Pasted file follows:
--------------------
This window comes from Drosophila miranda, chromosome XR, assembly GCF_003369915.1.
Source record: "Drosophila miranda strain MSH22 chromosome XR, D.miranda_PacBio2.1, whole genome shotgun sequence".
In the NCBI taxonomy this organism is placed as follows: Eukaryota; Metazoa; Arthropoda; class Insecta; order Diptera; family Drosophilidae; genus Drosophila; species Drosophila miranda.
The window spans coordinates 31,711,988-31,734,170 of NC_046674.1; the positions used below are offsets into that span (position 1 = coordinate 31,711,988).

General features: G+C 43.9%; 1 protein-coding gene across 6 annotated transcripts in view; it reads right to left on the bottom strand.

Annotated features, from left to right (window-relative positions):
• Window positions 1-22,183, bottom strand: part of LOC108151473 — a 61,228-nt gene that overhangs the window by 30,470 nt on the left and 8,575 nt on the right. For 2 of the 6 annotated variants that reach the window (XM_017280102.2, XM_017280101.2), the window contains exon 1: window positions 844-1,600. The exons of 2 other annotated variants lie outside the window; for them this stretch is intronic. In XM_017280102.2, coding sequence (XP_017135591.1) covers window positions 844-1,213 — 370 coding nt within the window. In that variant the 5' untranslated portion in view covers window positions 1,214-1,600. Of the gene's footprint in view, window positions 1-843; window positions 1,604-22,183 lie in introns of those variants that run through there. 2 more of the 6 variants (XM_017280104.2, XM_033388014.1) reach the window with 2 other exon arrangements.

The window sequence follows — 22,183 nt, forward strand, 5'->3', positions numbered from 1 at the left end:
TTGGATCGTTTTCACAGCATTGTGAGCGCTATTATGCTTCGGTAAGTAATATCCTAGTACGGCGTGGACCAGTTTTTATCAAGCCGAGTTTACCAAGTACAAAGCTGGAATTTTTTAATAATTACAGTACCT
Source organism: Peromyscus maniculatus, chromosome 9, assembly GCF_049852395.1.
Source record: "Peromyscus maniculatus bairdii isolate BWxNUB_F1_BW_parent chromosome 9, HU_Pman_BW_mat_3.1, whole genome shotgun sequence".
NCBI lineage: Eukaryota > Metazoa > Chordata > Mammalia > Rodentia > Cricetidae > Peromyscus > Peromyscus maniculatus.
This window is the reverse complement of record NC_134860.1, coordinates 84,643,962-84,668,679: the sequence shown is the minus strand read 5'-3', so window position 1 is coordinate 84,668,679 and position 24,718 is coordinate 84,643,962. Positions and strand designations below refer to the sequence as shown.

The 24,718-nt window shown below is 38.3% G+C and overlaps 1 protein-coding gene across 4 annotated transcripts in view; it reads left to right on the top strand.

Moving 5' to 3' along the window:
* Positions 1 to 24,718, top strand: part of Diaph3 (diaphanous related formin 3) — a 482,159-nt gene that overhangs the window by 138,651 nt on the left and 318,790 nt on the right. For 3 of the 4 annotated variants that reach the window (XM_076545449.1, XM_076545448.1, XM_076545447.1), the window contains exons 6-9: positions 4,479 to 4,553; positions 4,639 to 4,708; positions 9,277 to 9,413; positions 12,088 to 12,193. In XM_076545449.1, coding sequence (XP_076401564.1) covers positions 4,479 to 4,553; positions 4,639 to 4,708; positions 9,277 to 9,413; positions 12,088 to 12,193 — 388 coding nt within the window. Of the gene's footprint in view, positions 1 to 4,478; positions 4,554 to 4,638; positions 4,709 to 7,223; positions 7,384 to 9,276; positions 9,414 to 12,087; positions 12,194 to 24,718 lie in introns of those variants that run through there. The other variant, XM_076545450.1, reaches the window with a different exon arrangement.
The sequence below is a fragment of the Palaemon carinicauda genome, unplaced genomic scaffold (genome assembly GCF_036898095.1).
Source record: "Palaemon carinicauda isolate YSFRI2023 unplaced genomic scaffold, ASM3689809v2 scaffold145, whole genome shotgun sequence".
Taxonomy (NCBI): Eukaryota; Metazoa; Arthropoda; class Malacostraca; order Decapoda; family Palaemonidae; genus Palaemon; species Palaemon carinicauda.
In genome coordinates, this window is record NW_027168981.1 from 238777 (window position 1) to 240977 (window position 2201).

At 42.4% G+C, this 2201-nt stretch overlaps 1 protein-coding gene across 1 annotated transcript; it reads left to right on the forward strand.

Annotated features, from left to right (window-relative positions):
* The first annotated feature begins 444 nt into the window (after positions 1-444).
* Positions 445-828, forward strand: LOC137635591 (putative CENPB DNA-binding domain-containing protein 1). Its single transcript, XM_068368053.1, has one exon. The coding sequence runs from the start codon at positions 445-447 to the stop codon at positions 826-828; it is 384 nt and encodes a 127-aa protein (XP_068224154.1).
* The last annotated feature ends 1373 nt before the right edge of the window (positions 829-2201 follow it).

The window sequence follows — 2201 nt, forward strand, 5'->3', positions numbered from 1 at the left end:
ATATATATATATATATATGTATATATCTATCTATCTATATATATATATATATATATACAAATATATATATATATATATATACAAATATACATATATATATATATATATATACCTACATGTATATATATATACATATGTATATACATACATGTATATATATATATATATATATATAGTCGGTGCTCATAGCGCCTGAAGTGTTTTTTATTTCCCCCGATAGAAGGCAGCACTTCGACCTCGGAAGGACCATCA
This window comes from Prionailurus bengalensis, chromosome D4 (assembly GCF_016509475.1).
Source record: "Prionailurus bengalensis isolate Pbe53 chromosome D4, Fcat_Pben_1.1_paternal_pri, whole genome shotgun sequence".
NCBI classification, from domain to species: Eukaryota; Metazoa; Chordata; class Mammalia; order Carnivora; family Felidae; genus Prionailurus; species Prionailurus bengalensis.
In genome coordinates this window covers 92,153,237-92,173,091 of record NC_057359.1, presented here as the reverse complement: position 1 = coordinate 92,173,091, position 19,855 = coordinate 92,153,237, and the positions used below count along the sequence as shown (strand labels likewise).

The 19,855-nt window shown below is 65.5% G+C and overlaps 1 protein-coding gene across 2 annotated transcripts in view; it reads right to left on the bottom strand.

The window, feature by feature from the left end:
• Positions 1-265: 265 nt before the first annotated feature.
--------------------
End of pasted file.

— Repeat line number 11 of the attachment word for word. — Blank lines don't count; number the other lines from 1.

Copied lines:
Source record: "Peromyscus maniculatus bairdii isolate BWxNUB_F1_BW_parent chromosome 9, HU_Pman_BW_mat_3.1, whole genome shotgun sequence".